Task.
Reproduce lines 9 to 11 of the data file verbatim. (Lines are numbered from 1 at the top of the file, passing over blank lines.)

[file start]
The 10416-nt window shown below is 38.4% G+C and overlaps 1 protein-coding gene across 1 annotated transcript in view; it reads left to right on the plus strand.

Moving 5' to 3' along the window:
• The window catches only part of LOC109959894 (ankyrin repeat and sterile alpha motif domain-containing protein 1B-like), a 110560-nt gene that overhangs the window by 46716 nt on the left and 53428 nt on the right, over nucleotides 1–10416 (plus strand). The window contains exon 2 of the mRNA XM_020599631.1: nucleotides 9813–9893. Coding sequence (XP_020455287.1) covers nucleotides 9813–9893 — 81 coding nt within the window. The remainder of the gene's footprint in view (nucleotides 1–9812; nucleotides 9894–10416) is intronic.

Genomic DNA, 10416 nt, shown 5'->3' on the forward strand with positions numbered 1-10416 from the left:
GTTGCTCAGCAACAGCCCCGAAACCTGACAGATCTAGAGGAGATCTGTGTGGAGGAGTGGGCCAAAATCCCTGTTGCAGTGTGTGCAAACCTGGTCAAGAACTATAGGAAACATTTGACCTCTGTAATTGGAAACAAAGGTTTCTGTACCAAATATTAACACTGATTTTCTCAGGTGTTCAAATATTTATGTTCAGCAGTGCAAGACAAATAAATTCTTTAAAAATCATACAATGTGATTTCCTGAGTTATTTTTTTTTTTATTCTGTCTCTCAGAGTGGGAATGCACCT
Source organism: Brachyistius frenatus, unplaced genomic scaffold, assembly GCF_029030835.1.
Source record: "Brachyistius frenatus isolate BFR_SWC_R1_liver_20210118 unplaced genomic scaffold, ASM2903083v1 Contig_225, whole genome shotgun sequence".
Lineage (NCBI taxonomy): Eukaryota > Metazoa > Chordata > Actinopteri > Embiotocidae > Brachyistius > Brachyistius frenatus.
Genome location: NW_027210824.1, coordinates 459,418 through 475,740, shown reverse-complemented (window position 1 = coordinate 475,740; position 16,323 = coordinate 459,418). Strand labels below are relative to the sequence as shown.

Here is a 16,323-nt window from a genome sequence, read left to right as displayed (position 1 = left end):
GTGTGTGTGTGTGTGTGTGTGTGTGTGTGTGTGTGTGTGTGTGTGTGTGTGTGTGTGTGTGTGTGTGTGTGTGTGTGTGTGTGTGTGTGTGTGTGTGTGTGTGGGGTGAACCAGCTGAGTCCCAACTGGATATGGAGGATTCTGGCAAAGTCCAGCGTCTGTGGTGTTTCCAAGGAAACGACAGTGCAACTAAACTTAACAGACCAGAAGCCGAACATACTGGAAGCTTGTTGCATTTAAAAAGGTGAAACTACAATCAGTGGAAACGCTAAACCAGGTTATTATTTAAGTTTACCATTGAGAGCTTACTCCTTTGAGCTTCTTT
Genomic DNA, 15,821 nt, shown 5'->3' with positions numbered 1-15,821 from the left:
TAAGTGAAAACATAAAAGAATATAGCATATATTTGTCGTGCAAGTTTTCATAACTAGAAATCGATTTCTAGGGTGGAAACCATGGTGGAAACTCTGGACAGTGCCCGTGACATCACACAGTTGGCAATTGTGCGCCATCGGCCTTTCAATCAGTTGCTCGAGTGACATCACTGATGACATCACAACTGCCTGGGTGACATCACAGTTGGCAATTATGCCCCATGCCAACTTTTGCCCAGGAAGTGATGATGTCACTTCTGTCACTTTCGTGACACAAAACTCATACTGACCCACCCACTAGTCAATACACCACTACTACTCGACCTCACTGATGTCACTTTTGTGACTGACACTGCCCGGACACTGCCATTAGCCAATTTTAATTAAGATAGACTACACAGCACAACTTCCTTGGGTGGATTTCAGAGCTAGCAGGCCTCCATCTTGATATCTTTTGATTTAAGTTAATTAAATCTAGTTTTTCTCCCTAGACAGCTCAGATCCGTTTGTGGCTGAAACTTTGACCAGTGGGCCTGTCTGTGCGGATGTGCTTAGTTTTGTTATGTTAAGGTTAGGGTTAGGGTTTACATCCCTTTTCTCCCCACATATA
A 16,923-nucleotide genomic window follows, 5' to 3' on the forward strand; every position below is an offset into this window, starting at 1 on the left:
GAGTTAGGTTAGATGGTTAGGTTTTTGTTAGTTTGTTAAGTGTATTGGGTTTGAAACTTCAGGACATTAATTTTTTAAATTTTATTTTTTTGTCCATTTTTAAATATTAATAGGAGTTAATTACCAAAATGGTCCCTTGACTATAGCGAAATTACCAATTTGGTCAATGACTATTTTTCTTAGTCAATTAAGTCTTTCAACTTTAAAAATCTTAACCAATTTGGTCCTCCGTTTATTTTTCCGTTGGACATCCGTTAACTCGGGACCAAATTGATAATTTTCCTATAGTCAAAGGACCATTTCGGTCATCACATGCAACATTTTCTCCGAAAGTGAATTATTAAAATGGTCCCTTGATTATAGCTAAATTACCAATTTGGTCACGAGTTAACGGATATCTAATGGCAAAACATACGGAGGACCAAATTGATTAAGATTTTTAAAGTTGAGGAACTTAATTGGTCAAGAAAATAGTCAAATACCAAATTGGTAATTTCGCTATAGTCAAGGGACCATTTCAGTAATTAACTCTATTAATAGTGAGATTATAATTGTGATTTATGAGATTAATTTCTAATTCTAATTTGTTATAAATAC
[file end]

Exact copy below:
Genome location: NW_027210824.1, coordinates 459,418 through 475,740, shown reverse-complemented (window position 1 = coordinate 475,740; position 16,323 = coordinate 459,418). Strand labels below are relative to the sequence as shown.

Here is a 16,323-nt window from a genome sequence, read left to right as displayed (position 1 = left end):
GTGTGTGTGTGTGTGTGTGTGTGTGTGTGTGTGTGTGTGTGTGTGTGTGTGTGTGTGTGTGTGTGTGTGTGTGTGTGTGTGTGTGTGTGTGTGTGTGTGTGTGGGGTGAACCAGCTGAGTCCCAACTGGATATGGAGGATTCTGGCAAAGTCCAGCGTCTGTGGTGTTTCCAAGGAAACGACAGTGCAACTAAACTTAACAGACCAGAAGCCGAACATACTGGAAGCTTGTTGCATTTAAAAAGGTGAAACTACAATCAGTGGAAACGCTAAACCAGGTTATTATTTAAGTTTACCATTGAGAGCTTACTCCTTTGAGCTTCTTT